One thing I’ve always believed about writing is that if an idea doesn’t work out in one piece, that’s no reason to put it aside forever. I’ve reused a lot of my own ideas over the years, a practice I learned in part from my beloved Hector Berlioz.
Berlioz wrote a concert overture based on Sir Walter Scott’s novel Rob Roy, relatively early in his career. Berlioz wrote very little abstract music; just about everything he wrote had a literary antecedent of some kind, and Scott’s novel was the thing for this piece. And it’s quite a decent piece: it’s not one of Berlioz’s greater works, but it’s a perfectly good concert overture.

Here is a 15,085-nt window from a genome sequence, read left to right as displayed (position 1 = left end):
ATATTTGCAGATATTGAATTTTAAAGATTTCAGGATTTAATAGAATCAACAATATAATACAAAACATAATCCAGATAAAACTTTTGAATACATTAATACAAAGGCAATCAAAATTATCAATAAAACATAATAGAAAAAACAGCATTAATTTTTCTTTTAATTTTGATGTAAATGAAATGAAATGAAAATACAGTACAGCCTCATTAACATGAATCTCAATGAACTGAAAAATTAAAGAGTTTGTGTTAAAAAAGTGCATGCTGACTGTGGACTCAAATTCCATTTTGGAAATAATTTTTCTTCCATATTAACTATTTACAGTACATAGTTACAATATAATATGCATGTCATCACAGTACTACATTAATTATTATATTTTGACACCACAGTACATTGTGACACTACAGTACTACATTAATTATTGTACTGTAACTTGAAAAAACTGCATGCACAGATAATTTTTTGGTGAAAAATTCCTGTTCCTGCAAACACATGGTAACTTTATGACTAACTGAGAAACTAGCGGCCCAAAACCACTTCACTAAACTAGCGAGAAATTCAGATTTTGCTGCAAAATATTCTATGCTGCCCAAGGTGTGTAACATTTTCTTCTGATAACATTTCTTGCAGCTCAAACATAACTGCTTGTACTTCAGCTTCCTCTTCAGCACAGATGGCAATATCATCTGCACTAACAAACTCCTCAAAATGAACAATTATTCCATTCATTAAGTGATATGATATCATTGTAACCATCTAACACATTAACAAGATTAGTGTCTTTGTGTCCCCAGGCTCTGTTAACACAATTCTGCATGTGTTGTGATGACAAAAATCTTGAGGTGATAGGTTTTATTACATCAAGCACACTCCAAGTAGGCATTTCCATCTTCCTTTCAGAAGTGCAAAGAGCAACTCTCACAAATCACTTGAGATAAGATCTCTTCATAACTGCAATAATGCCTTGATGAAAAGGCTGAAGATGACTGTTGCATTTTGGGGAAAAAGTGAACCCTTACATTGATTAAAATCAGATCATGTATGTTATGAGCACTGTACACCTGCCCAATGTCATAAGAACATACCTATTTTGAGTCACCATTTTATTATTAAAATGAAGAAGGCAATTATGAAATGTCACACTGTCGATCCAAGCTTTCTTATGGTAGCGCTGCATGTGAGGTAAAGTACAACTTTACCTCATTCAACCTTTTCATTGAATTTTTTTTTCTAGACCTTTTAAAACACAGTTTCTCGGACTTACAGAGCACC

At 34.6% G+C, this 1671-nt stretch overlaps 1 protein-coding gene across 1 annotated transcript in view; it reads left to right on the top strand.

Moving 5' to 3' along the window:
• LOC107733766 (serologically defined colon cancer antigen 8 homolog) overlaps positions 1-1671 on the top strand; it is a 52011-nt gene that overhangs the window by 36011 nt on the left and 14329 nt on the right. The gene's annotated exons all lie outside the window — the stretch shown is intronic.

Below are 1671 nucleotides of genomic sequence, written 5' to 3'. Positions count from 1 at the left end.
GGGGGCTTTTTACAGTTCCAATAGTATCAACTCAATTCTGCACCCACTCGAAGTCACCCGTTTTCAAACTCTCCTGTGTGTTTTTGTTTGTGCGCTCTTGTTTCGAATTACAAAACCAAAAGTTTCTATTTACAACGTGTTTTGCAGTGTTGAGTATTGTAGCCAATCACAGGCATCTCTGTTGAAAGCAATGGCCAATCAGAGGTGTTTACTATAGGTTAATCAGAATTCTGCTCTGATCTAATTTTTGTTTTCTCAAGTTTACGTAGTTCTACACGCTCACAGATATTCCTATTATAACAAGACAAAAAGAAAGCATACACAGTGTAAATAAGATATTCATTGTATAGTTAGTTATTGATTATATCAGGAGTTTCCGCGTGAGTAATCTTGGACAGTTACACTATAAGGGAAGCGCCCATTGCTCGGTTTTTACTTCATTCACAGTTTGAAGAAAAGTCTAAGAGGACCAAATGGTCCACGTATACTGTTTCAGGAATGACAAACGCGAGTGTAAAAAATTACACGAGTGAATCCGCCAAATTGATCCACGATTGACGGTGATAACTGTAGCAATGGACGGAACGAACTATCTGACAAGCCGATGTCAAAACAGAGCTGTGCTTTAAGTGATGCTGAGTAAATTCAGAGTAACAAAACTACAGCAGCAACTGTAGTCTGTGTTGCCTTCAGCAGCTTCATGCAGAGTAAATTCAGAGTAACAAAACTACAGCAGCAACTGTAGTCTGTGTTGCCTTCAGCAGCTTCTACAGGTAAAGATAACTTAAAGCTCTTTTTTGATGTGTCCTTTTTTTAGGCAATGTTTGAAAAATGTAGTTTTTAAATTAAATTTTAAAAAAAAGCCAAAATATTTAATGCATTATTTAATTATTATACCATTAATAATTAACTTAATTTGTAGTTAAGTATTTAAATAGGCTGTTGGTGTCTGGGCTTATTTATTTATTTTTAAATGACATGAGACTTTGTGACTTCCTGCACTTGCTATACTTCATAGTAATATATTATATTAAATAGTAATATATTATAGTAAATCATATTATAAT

Berlioz himself was never satisfied with the Rob Roy overture, but he knew a good idea when he had one: the slow melody in the central part of the overture stuck in his mind, so when it came to write his second symphony, itself based on a literary work (this time Byron’s Childe Harold), a work that was to feature solo viola and orchestra after a generous commission from Nicolo Paganini, Berlioz basically lifted that entire section of his earlier Rob Roy overture and dropped it into the first movement of Harold In Italy, which is one of Berlioz’s greatest works.
Learn from mistakes and lesser works–but don’t be afraid to mine them for ideas!
Here’s the Rob Roy overture by Hector Berlioz.